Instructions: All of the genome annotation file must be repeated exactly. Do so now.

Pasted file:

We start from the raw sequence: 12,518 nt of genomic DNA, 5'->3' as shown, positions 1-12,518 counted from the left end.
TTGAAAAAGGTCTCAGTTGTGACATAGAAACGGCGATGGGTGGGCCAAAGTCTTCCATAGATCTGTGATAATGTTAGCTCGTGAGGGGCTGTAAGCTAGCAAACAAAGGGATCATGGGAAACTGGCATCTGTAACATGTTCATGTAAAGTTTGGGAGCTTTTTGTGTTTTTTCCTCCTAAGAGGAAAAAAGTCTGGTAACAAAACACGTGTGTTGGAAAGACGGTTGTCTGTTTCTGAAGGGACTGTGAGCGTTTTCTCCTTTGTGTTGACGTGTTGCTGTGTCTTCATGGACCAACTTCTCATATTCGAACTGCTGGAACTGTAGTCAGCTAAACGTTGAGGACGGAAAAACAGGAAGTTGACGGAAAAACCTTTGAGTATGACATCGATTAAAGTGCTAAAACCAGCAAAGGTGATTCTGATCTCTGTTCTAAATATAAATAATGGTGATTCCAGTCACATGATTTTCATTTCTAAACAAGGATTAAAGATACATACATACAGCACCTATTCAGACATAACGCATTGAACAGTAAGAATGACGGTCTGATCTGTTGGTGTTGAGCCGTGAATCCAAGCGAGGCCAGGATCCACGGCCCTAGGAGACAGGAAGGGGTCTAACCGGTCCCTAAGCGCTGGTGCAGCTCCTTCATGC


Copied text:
We start from the raw sequence: 12,518 nt of genomic DNA, 5'->3' as shown, positions 1-12,518 counted from the left end.
TTGAAAAAGGTCTCAGTTGTGACATAGAAACGGCGATGGGTGGGCCAAAGTCTTCCATAGATCTGTGATAATGTTAGCTCGTGAGGGGCTGTAAGCTAGCAAACAAAGGGATCATGGGAAACTGGCATCTGTAACATGTTCATGTAAAGTTTGGGAGCTTTTTGTGTTTTTTCCTCCTAAGAGGAAAAAAGTCTGGTAACAAAACACGTGTGTTGGAAAGACGGTTGTCTGTTTCTGAAGGGACTGTGAGCGTTTTCTCCTTTGTGTTGACGTGTTGCTGTGTCTTCATGGACCAACTTCTCATATTCGAACTGCTGGAACTGTAGTCAGCTAAACGTTGAGGACGGAAAAACAGGAAGTTGACGGAAAAACCTTTGAGTATGACATCGATTAAAGTGCTAAAACCAGCAAAGGTGATTCTGATCTCTGTTCTAAATATAAATAATGGTGATTCCAGTCACATGATTTTCATTTCTAAACAAGGATTAAAGATACATACATACAGCACCTATTCAGACATAACGCATTGAACAGTAAGAATGACGGTCTGATCTGTTGGTGTTGAGCCGTGAATCCAAGCGAGGCCAGGATCCACGGCCCTAGGAGACAGGAAGGGGTCTAACCGGTCCCTAAGCGCTGGTGCAGCTCCTTCATGC